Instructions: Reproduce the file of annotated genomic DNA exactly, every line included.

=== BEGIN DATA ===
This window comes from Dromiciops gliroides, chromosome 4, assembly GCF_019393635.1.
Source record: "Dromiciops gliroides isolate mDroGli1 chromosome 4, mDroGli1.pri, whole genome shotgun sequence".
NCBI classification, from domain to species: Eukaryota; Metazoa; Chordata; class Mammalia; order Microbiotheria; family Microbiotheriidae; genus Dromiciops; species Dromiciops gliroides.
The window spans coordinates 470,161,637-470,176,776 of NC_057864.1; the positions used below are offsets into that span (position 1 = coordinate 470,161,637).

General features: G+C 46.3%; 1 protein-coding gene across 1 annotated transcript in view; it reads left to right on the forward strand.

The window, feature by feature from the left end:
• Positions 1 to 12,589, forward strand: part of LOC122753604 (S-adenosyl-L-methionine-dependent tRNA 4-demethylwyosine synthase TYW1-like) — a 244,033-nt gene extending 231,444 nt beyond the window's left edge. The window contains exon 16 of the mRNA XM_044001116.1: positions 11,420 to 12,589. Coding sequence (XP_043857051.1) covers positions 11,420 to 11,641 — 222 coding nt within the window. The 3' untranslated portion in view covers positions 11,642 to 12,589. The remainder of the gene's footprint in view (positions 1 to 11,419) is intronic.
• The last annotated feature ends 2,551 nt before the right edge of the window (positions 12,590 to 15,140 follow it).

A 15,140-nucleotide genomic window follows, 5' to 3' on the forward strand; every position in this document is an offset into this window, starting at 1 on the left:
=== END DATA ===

This window comes from Dromiciops gliroides, chromosome 4, assembly GCF_019393635.1.
Source record: "Dromiciops gliroides isolate mDroGli1 chromosome 4, mDroGli1.pri, whole genome shotgun sequence".
NCBI classification, from domain to species: Eukaryota; Metazoa; Chordata; class Mammalia; order Microbiotheria; family Microbiotheriidae; genus Dromiciops; species Dromiciops gliroides.
The window spans coordinates 470,161,637-470,176,776 of NC_057864.1; the positions used below are offsets into that span (position 1 = coordinate 470,161,637).

General features: G+C 46.3%; 1 protein-coding gene across 1 annotated transcript in view; it reads left to right on the forward strand.

The window, feature by feature from the left end:
• Positions 1 to 12,589, forward strand: part of LOC122753604 (S-adenosyl-L-methionine-dependent tRNA 4-demethylwyosine synthase TYW1-like) — a 244,033-nt gene extending 231,444 nt beyond the window's left edge. The window contains exon 16 of the mRNA XM_044001116.1: positions 11,420 to 12,589. Coding sequence (XP_043857051.1) covers positions 11,420 to 11,641 — 222 coding nt within the window. The 3' untranslated portion in view covers positions 11,642 to 12,589. The remainder of the gene's footprint in view (positions 1 to 11,419) is intronic.
• The last annotated feature ends 2,551 nt before the right edge of the window (positions 12,590 to 15,140 follow it).

A 15,140-nucleotide genomic window follows, 5' to 3' on the forward strand; every position in this document is an offset into this window, starting at 1 on the left: